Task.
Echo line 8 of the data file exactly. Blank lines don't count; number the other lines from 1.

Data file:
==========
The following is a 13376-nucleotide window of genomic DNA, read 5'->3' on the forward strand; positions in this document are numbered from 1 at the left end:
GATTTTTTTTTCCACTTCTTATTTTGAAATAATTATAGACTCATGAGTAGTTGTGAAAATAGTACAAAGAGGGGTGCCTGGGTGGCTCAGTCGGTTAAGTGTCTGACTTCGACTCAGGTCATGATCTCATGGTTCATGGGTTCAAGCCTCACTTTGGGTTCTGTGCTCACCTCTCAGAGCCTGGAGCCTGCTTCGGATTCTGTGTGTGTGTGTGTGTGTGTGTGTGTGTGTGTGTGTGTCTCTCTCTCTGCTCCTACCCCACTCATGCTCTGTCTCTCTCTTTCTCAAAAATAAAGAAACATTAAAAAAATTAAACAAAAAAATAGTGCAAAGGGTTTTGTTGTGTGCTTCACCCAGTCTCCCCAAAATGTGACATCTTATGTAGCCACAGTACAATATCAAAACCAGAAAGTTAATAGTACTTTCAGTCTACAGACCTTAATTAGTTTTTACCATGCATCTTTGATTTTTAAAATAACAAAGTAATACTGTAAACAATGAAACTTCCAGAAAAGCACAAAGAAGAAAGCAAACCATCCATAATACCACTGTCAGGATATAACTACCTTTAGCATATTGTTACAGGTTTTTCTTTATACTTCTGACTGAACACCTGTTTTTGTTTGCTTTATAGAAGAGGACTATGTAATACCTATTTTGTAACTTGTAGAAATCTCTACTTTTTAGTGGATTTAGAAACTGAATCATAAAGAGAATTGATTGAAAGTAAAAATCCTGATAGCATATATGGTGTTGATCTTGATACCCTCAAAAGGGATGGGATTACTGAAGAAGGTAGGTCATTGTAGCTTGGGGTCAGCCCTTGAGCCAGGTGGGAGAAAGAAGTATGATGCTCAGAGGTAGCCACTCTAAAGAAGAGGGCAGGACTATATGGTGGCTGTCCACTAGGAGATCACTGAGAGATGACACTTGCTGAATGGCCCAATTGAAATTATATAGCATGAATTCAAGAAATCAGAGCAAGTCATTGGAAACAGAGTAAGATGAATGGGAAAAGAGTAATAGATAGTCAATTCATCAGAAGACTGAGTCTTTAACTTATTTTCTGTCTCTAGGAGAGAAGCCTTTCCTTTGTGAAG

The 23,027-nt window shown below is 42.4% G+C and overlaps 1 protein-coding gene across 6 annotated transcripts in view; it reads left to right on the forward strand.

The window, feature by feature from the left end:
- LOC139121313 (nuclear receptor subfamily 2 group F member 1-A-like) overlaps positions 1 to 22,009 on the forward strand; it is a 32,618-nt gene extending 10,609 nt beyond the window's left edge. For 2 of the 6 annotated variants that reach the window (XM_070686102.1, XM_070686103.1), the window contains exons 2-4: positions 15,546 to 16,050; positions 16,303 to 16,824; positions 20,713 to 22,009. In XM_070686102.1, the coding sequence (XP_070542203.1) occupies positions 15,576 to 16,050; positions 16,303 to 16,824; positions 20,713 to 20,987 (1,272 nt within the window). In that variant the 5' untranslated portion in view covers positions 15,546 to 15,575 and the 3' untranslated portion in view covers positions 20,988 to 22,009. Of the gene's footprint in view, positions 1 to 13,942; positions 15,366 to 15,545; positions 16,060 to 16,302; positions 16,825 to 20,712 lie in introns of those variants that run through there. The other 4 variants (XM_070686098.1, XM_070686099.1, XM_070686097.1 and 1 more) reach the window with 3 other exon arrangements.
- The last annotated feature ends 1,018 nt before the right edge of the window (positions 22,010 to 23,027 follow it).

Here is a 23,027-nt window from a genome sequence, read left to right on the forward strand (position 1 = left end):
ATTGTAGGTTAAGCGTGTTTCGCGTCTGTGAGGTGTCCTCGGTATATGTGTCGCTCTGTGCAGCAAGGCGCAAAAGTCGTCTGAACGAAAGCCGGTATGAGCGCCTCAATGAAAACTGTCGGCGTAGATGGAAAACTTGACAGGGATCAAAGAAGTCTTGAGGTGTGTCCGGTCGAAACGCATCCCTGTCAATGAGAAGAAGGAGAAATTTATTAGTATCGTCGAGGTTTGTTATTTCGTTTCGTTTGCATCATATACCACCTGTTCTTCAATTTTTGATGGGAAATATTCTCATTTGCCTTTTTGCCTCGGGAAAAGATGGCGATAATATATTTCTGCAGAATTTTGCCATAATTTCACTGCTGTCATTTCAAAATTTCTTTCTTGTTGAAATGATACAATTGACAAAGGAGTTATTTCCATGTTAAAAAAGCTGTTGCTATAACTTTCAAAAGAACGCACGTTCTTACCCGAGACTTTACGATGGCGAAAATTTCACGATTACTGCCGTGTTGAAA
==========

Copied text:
ATTGTAGGTTAAGCGTGTTTCGCGTCTGTGAGGTGTCCTCGGTATATGTGTCGCTCTGTGCAGCAAGGCGCAAAAGTCGTCTGAACGAAAGCCGGTATGAGCGCCTCAATGAAAACTGTCGGCGTAGATGGAAAACTTGACAGGGATCAAAGAAGTCTTGAGGTGTGTCCGGTCGAAACGCATCCCTGTCAATGAGAAGAAGGAGAAATTTATTAGTATCGTCGAGGTTTGTTATTTCGTTTCGTTTGCATCATATACCACCTGTTCTTCAATTTTTGATGGGAAATATTCTCATTTGCCTTTTTGCCTCGGGAAAAGATGGCGATAATATATTTCTGCAGAATTTTGCCATAATTTCACTGCTGTCATTTCAAAATTTCTTTCTTGTTGAAATGATACAATTGACAAAGGAGTTATTTCCATGTTAAAAAAGCTGTTGCTATAACTTTCAAAAGAACGCACGTTCTTACCCGAGACTTTACGATGGCGAAAATTTCACGATTACTGCCGTGTTGAAA